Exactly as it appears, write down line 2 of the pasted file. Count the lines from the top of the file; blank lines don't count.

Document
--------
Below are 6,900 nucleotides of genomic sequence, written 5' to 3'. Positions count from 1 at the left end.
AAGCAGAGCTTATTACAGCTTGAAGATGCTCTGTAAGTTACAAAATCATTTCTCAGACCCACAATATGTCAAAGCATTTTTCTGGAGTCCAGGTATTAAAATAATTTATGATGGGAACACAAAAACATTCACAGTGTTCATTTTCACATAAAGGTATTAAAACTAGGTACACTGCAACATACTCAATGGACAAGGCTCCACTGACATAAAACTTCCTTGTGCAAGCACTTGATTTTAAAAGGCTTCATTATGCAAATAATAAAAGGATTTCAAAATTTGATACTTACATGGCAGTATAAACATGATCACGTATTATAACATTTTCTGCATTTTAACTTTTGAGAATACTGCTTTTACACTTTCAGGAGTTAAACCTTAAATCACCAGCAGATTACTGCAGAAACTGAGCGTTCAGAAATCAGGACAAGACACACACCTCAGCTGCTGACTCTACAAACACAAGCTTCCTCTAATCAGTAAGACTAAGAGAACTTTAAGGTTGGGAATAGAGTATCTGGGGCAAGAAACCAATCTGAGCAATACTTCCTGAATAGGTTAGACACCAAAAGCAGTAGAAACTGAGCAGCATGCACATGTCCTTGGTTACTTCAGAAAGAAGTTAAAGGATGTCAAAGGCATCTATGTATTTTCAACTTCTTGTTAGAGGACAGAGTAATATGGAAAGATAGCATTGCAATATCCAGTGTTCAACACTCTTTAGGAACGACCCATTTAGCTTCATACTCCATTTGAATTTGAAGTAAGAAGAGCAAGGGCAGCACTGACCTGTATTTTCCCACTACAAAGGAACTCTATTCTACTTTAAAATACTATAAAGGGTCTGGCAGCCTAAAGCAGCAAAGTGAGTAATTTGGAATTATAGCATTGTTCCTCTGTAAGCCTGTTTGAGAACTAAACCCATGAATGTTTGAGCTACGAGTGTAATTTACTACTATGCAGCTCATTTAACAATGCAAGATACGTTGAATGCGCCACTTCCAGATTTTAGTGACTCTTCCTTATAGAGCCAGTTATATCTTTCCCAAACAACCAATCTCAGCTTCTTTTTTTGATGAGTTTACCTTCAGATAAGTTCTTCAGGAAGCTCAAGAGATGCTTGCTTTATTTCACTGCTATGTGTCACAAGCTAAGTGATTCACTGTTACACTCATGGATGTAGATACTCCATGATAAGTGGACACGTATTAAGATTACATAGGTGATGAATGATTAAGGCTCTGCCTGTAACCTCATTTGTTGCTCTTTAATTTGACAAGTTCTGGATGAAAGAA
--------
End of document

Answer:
AAGCAGAGCTTATTACAGCTTGAAGATGCTCTGTAAGTTACAAAATCATTTCTCAGACCCACAATATGTCAAAGCATTTTTCTGGAGTCCAGGTATTAAAATAATTTATGATGGGAACACAAAAACATTCACAGTGTTCATTTTCACATAAAGGTATTAAAACTAGGTACACTGCAACATACTCAATGGACAAGGCTCCACTGACATAAAACTTCCTTGTGCAAGCACTTGATTTTAAAAGGCTTCATTATGCAAATAATAAAAGGATTTCAAAATTTGATACTTACATGGCAGTATAAACATGATCACGTATTATAACATTTTCTGCATTTTAACTTTTGAGAATACTGCTTTTACACTTTCAGGAGTTAAACCTTAAATCACCAGCAGATTACTGCAGAAACTGAGCGTTCAGAAATCAGGACAAGACACACACCTCAGCTGCTGACTCTACAAACACAAGCTTCCTCTAATCAGTAAGACTAAGAGAACTTTAAGGTTGGGAATAGAGTATCTGGGGCAAGAAACCAATCTGAGCAATACTTCCTGAATAGGTTAGACACCAAAAGCAGTAGAAACTGAGCAGCATGCACATGTCCTTGGTTACTTCAGAAAGAAGTTAAAGGATGTCAAAGGCATCTATGTATTTTCAACTTCTTGTTAGAGGACAGAGTAATATGGAAAGATAGCATTGCAATATCCAGTGTTCAACACTCTTTAGGAACGACCCATTTAGCTTCATACTCCATTTGAATTTGAAGTAAGAAGAGCAAGGGCAGCACTGACCTGTATTTTCCCACTACAAAGGAACTCTATTCTACTTTAAAATACTATAAAGGGTCTGGCAGCCTAAAGCAGCAAAGTGAGTAATTTGGAATTATAGCATTGTTCCTCTGTAAGCCTGTTTGAGAACTAAACCCATGAATGTTTGAGCTACGAGTGTAATTTACTACTATGCAGCTCATTTAACAATGCAAGATACGTTGAATGCGCCACTTCCAGATTTTAGTGACTCTTCCTTATAGAGCCAGTTATATCTTTCCCAAACAACCAATCTCAGCTTCTTTTTTTGATGAGTTTACCTTCAGATAAGTTCTTCAGGAAGCTCAAGAGATGCTTGCTTTATTTCACTGCTATGTGTCACAAGCTAAGTGATTCACTGTTACACTCATGGATGTAGATACTCCATGATAAGTGGACACGTATTAAGATTACATAGGTGATGAATGATTAAGGCTCTGCCTGTAACCTCATTTGTTGCTCTTTAATTTGACAAGTTCTGGATGAAAGAA